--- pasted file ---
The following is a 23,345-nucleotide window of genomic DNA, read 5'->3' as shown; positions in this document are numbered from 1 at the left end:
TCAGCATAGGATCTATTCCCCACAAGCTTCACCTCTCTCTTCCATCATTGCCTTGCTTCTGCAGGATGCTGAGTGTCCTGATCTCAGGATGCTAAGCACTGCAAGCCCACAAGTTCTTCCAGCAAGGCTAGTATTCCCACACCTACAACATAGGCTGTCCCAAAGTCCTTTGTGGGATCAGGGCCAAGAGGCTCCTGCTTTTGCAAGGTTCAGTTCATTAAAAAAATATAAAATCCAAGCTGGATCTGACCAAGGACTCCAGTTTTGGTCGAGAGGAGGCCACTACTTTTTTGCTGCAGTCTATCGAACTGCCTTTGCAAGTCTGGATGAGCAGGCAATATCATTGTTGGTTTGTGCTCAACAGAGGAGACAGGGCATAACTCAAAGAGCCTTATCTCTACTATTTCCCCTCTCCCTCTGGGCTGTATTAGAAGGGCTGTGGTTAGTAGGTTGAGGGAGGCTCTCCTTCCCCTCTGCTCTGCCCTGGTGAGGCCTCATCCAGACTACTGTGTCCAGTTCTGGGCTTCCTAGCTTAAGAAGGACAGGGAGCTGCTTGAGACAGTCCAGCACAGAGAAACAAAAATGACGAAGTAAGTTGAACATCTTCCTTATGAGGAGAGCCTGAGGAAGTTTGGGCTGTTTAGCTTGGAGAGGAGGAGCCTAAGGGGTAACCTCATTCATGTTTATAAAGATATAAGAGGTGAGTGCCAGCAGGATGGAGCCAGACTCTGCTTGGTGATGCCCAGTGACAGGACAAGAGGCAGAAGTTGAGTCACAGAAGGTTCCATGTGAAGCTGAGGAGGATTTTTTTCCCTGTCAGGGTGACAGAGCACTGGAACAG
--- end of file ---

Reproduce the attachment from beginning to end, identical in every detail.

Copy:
The following is a 23,345-nucleotide window of genomic DNA, read 5'->3' as shown; positions in this document are numbered from 1 at the left end:
TCAGCATAGGATCTATTCCCCACAAGCTTCACCTCTCTCTTCCATCATTGCCTTGCTTCTGCAGGATGCTGAGTGTCCTGATCTCAGGATGCTAAGCACTGCAAGCCCACAAGTTCTTCCAGCAAGGCTAGTATTCCCACACCTACAACATAGGCTGTCCCAAAGTCCTTTGTGGGATCAGGGCCAAGAGGCTCCTGCTTTTGCAAGGTTCAGTTCATTAAAAAAATATAAAATCCAAGCTGGATCTGACCAAGGACTCCAGTTTTGGTCGAGAGGAGGCCACTACTTTTTTGCTGCAGTCTATCGAACTGCCTTTGCAAGTCTGGATGAGCAGGCAATATCATTGTTGGTTTGTGCTCAACAGAGGAGACAGGGCATAACTCAAAGAGCCTTATCTCTACTATTTCCCCTCTCCCTCTGGGCTGTATTAGAAGGGCTGTGGTTAGTAGGTTGAGGGAGGCTCTCCTTCCCCTCTGCTCTGCCCTGGTGAGGCCTCATCCAGACTACTGTGTCCAGTTCTGGGCTTCCTAGCTTAAGAAGGACAGGGAGCTGCTTGAGACAGTCCAGCACAGAGAAACAAAAATGACGAAGTAAGTTGAACATCTTCCTTATGAGGAGAGCCTGAGGAAGTTTGGGCTGTTTAGCTTGGAGAGGAGGAGCCTAAGGGGTAACCTCATTCATGTTTATAAAGATATAAGAGGTGAGTGCCAGCAGGATGGAGCCAGACTCTGCTTGGTGATGCCCAGTGACAGGACAAGAGGCAGAAGTTGAGTCACAGAAGGTTCCATGTGAAGCTGAGGAGGATTTTTTTCCCTGTCAGGGTGACAGAGCACTGGAACAG